Tick Tock, Back Go The Clocks

4 November 2010


There is one thing that I think most parents haven’t planned for when they have kids, and that’s the effect that the clock changes have on their sleeping patterns. Hands up all those parents who’ve spent a week staggering out of bed at an ungodly hour because the clocks may have changed, but our children’s body clocks have not?

4819051850_c0dfe8e25a_zI have to admit that the week before the clocks change I tend to be filled with trepidation. How tired am I going to be? Will it be a series of 5am starts? You see, my child is a verrrry early riser anyway, so when the clocks change I feel a bit like I needn’t bother going to bed in the first place.

Interestingly, Hallmark cards recently commissioned a study on child sleep patterns and how they are affected by the clocks going back. They questioned over 1,000 British mums and dads with preschool children and the research showed that almost two thirds of parents said that their kids sleep routines were strongly affected when the clocks went back.

Now, that bit is pretty self evident, I know but the amount of sleep time we lose is quite significant and this then makes us crabby which then means everyone in the house gets a bit ratty around the edges. How many of you ended up having a pointless argument with your partner because you were tired and grouchy?

Yeah, me too.

226331607_b15b4b928d_zSo what are we supposed to do? How do we prepare for the inevitable clock drama and how it affects our lives? Well, children’s sleep expert and Channel 4 psychologist, Chireal Shallow, said that, “It is key to keep your child’s routine as regular as possible when the clocks go back as it can throw sleep routines out of kilter. Stick to the same time you begin your bath, book, and bed routine, and this will help you stay on the right path to slumber.”

I have to agree. I have implemented, and stuck to, a night routine since my child was born. I have no idea if it is the reason why she was sleeping through from six weeks old, but she did and so I have been faithful with the routine. The same applies when I am faced with Clockgate.

The survey said that eight out of ten parents questioned believed that a regular bedtime routine was important. Although, and this is interesting, ten percent of the parents questioned have never read their child a bedtime story. Now, research done by Chireal has shown that reading a bedtime story can have a really positive effect on your child’s sleep.”

4361924760_bf4f0d9d19_z“A routine would not be right without a bedtime storybook as it gives many parents the chance to spend some quality time with their children, and puts both you and your child in a good mood before bed,” said Chireal, “Such simple measures can make a massive difference.”

Another expert, Jessica Alexander from The Sleep Council, said that bedtime issues could be avoided with simple steps to get children in the mood for sleep. “As well as a good bedtime storybook and a warm bath, parents should also ensure that their child has plenty of fresh air, exercise and a healthy diet.”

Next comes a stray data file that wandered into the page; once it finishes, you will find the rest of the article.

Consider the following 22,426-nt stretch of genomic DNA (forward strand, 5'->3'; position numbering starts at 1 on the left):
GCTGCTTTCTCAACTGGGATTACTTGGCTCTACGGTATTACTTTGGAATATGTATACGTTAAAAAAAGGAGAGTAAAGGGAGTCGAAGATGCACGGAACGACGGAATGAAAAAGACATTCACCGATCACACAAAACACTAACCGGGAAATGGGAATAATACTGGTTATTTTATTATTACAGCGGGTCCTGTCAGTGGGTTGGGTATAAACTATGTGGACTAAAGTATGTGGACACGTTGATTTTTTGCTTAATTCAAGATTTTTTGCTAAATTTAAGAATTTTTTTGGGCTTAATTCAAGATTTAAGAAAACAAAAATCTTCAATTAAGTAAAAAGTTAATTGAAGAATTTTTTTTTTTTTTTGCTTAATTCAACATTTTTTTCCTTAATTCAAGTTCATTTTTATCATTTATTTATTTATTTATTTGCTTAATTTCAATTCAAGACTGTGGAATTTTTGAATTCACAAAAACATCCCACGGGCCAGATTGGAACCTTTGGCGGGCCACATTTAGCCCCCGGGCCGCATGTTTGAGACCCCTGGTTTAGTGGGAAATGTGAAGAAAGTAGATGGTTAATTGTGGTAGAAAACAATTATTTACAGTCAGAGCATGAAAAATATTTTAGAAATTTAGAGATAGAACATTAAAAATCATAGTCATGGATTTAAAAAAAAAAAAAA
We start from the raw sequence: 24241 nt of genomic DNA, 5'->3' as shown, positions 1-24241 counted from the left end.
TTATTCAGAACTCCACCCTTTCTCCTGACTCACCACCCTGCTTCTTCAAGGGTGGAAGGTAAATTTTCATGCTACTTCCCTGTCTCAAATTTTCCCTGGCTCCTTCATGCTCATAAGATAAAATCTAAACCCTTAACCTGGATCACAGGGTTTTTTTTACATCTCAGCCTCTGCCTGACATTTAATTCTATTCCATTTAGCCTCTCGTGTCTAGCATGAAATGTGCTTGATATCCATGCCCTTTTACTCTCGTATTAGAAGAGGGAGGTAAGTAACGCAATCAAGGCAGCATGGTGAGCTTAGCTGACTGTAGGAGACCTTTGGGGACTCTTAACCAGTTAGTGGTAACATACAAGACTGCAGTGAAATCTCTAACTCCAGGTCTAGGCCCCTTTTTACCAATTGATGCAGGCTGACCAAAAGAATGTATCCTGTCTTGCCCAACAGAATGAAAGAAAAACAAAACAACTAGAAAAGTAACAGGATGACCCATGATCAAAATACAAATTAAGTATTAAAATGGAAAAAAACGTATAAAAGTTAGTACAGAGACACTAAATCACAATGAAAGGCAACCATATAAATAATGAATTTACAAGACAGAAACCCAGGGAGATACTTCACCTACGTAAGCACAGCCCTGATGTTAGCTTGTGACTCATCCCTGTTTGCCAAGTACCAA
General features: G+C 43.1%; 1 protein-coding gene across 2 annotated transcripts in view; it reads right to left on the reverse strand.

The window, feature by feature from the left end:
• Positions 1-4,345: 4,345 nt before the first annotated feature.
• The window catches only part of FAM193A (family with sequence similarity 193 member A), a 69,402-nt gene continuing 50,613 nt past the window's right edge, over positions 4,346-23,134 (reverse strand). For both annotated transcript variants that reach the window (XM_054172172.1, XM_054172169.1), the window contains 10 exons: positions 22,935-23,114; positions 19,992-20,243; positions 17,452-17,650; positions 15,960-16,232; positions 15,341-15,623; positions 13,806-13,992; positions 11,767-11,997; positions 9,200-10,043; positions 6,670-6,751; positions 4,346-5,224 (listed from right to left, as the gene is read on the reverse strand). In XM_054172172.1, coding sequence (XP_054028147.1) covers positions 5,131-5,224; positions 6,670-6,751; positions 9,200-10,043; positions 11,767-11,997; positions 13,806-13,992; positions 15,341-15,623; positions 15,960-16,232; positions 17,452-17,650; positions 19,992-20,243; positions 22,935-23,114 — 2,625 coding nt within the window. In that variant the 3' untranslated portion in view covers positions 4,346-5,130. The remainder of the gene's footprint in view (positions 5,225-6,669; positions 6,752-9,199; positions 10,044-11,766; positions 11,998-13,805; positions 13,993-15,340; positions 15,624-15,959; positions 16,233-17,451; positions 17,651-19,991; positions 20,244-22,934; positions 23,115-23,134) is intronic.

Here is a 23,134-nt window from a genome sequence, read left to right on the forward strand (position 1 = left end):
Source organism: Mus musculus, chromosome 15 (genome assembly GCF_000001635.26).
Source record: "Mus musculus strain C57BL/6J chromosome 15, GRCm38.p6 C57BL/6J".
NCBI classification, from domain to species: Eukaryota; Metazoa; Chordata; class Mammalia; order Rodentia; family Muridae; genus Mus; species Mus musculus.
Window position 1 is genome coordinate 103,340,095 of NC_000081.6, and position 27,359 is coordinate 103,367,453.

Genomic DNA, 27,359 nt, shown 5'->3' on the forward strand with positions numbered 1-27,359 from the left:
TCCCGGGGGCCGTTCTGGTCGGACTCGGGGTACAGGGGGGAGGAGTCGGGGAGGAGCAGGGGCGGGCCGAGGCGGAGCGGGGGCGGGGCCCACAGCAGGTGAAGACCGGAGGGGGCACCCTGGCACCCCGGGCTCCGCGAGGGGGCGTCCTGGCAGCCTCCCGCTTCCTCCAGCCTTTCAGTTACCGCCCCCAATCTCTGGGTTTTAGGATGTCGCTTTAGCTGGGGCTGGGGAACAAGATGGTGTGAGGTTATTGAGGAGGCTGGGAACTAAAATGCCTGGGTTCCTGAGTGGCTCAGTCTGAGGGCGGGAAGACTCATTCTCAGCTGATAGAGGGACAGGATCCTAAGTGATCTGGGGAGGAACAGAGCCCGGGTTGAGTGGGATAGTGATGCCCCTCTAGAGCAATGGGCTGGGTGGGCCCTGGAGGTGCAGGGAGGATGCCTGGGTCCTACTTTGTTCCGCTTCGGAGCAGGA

You should also try and keep bedtime around the same time each evening – remember young children don’t know when they are tired so will try every excuse to stop you from putting them to bed,” she concluded.

It makes me smile, though. I remember wanting to stay away all hours just in case I missed something, and having the energy to keep on going for hours. It seems a bit about-face doesn’t it? We should have that energy now, while we are 65614759_6916aa502c_zbattling babies and poor sleep patterns. Now, all I want is to sleep at every available opportunity!

There are plenty of resources out there designed to help you develop a sound bedtime routine. Books like The Baby Book: How To Enjoy Year One by Rachel Waddilove, or (for the more hardcore parent) Gina Ford’s series, will set out routines for you. Or you can just ensure that you stick to the same times and patterns over the night time period.

A bedtime story, a dark room, a warm and toasty bath, a comforter or favourite toy, and soft voices and cuddles are all brilliant ingredients for baking up a successful sleep time. For parents really struggling with sleep issues there is a wealth of information on the net, including support forums with other parents and experts to help you through the dark times.

Hopefully some of you have managed to escape from the clock changing relatively unscathed. For those of you still staggering about at horrible hours, use this research, grab a gander on the net, and I’ll see you online at 4am…


  • Jessica
    I too am big on night time routines and think it is also the reason my son was sleeping thru the night at 2 months old. We did stick to the routine with the time change, but still had 2 early mornings, then he seemed to adjust.
  • LynleyOram
    I never did any sort of night time routine and my son was sleeping through the night from two months too! Just to muck his body clock around even more, I took him to Asia, Australia and New Zealand, then back to the UK, and finally to Canada before coming back again! Never seemed to do him any harm though. He's always had his own routine. At this time of the year it means he goes to bed at 7pm and gets up at 6am. During the summer it is 8pm to 7am. Get in the way of that to your own peril. If he has a late night he'll still get up at the same time the next day - you just have a very cranky five year old!
  • Luschka O.
    We had a sleep routine from about 3 days old, but it got a bit messed up camping in Europe over the summer. Even so, we've always had more or less a routine, but my 13 month old doesn't sleep for more that three hours at a time, max.
  • Lynley O.
    If it helps you feel any better, a friend's youngest daughter only slept for 20 minutes at a time for the first SIX months!

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